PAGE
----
The Telegraph in the UK has a very nice set of RSS 2.0 feeds. They make you tick off a box saying you've read the terms and conditions, which seem more to apply to incorporating their headlines in a website than reading them in an aggregator. Oh well, I guess they have lawyers in the UK too. In any case, very nice job, lots of data. Excellent.
Wired: "The Content Reference Forum aims to publish standards to allow consumers to easily play music or other digital content encoded in one format on any device and in any country, while also obeying contractual obligations, such as paying licensing fees and enforcing copyright protections."
What happens when you combine a weblog tool with an aggregator? Haha. I should have it working in time for tomorrow night's weblog writer's meeting. I'm such a tease. (Postscript: It works. As a by-product of the changes, you will, from time to time, see items in the Scripting News RSS feed, that have titles. Another example of the exhaust of one site hooking up to the intake of another. I call this feature the Ghost-Writer-Router. Or is it Router-Writer? Steve Gillmor is going to like this. I'll explain first thing tomorrow morning.)
Part of this round of corner-turns has been better real-time stats. For example, how much bandwidth does scripting.com use? About 100MB per hour. The top five files it serves? According to hits: 1. The Manila badge, 2. rss.xml for Scripting News, 3. the permalink marker, 4. the daily link icon, 5. the world famous and much maligned white-on-orange XML icon. Now, according to bytes served, it's a somewhat different story. 1. rss.xml, 2. the banner graphic for Scripting (probably a bug in the caching code in Frontier's web server, or an oppty for optimiziation), 3. an MP3 of a Grateful Dead song (this is new as of today, someone must be pointing to it), 4. Scripting News, 5. the Manila badge. Worthy of an honorable mention is #7, a rare picture of Elvis and Nixon together, proving that they were not the same person. #6 is the RSS 0.91 DTD.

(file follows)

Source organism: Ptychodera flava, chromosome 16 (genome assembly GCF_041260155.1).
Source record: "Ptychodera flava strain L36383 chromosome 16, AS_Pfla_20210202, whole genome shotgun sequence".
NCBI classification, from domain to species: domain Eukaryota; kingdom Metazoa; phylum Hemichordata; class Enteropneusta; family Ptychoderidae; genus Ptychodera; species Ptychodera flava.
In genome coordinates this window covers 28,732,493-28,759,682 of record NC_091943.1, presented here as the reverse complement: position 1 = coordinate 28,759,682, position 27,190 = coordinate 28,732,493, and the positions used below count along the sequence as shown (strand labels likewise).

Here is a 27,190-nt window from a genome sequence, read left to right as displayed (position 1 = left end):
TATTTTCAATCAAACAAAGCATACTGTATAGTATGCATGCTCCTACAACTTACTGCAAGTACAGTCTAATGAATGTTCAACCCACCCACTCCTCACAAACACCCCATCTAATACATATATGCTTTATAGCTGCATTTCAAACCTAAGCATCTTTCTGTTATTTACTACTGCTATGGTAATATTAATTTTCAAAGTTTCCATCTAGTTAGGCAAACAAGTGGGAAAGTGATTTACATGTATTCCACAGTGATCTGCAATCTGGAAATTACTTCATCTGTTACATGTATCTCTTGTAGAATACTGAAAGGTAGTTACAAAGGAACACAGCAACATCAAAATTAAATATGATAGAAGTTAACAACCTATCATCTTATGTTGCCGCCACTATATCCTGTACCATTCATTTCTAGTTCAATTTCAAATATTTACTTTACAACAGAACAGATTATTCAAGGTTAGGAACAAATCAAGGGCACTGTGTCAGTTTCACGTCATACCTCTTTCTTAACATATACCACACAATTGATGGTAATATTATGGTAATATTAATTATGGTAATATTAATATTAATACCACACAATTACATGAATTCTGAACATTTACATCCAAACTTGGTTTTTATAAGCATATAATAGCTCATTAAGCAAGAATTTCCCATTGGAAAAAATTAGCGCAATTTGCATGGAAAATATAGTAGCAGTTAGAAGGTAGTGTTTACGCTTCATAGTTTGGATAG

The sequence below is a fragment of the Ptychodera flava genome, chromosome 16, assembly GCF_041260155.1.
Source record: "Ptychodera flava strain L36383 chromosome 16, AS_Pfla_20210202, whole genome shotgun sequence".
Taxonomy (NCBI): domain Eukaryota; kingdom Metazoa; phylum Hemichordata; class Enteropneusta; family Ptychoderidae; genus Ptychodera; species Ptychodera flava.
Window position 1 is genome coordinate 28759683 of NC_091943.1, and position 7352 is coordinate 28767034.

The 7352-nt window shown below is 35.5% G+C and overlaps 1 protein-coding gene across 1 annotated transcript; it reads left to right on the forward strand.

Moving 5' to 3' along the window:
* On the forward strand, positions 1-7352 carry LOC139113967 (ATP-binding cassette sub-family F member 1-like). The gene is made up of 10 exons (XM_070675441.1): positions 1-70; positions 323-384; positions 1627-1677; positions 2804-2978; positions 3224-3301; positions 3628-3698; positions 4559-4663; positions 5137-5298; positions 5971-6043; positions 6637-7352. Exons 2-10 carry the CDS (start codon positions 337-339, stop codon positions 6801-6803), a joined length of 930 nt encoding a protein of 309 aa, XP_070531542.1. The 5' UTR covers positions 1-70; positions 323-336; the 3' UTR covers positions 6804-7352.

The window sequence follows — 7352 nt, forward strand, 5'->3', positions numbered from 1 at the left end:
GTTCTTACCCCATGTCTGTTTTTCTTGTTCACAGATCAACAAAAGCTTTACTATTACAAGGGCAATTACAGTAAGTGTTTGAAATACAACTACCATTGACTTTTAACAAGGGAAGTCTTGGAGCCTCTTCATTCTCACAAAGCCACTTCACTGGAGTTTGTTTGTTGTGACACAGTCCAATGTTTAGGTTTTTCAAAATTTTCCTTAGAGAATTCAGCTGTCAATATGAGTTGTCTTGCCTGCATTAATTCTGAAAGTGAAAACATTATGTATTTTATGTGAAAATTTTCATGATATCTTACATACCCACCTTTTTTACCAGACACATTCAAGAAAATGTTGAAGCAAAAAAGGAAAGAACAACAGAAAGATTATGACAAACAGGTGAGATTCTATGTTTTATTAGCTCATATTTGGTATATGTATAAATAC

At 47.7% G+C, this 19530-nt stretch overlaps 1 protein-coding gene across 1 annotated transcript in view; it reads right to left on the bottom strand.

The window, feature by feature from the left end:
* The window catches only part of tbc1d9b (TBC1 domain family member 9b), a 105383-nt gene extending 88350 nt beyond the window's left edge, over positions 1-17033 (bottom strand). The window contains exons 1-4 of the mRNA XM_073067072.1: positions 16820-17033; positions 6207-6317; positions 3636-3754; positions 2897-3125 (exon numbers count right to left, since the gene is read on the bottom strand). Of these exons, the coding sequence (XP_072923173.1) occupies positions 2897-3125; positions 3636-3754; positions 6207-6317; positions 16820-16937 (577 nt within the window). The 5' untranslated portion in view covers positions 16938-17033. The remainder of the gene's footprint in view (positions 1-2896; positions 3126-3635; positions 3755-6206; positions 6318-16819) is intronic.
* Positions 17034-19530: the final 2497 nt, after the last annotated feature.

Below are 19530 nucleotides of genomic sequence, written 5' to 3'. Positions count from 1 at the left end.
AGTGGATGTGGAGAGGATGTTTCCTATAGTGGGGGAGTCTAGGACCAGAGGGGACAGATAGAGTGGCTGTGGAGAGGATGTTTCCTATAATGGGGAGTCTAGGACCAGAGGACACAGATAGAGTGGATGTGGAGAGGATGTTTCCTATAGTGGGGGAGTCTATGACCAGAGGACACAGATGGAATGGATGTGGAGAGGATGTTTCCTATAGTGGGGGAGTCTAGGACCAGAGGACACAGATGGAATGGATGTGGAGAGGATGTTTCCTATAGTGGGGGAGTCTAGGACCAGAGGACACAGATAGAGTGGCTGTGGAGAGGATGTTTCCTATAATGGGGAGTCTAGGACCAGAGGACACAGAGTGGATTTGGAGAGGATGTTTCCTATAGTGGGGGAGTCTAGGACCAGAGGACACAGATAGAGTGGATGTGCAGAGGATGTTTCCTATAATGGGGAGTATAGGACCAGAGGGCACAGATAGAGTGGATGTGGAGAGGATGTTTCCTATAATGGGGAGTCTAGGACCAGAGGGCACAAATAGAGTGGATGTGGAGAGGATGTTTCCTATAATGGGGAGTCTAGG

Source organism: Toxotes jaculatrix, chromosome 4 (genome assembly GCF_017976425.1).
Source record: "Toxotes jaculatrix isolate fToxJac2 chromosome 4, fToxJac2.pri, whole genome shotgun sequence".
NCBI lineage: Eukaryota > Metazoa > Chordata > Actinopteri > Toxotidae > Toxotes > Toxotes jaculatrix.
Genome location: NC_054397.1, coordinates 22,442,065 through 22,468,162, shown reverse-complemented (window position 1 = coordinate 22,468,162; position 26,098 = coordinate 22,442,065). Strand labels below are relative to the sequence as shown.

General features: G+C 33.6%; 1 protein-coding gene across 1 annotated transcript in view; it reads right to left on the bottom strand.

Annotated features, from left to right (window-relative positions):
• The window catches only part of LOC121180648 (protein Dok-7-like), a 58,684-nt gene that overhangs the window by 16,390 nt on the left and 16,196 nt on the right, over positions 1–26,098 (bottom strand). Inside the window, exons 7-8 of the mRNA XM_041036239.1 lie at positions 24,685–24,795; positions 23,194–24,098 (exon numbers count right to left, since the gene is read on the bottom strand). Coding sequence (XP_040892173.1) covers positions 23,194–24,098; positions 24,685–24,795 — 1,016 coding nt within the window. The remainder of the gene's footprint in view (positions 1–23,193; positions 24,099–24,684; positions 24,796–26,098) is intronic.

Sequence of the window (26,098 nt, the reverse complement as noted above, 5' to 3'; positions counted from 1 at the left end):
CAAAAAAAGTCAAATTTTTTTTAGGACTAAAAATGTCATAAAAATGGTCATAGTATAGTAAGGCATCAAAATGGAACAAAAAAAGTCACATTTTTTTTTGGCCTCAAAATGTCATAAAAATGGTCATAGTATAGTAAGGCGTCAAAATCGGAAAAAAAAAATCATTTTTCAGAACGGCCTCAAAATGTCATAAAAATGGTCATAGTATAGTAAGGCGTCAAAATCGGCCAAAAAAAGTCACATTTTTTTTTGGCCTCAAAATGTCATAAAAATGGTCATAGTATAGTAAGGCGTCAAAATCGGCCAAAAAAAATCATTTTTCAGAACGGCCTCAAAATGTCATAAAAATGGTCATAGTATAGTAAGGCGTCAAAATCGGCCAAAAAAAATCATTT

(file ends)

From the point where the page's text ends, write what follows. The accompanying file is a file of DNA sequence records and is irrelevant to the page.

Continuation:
Boing Boing has a theoretical pic of the NY Times front page on the day after Election Day in 2004.
I got a bunch of very nice requests today from people who want to put a site on scripting.com, but I spent the day messing around with Windows networks, so I haven't had a chance to do anything with them. I need to think about whether or not I want to do hosting, and on what terms. But I wanted to acknowledge the requests. Also, in my spare time this afternoon I helped Doc's friend Terry Heaton get his RSS feed on the air. I'm subscribed. Looks interesting. And thanks to Lawrence Lee, Andrew Grumet, Robert Scoble and the people he annoyed at Microsoft. I got my network working thanks to all their help. Yeah, we had to whack and flush things to get it going. Had these been Macs. Never mind.
Don't forget python.scripting.com. Hasn't been updated in a while. I could see this being a group effort to keep up with all the developments in PythonLand. It would be a natural next step for scripting.com. I'd subscribe for sure. I could even see putting ads on that site.
Jim Waldo: "The dominance of C as a programming language was an example of better is better, not worse is better."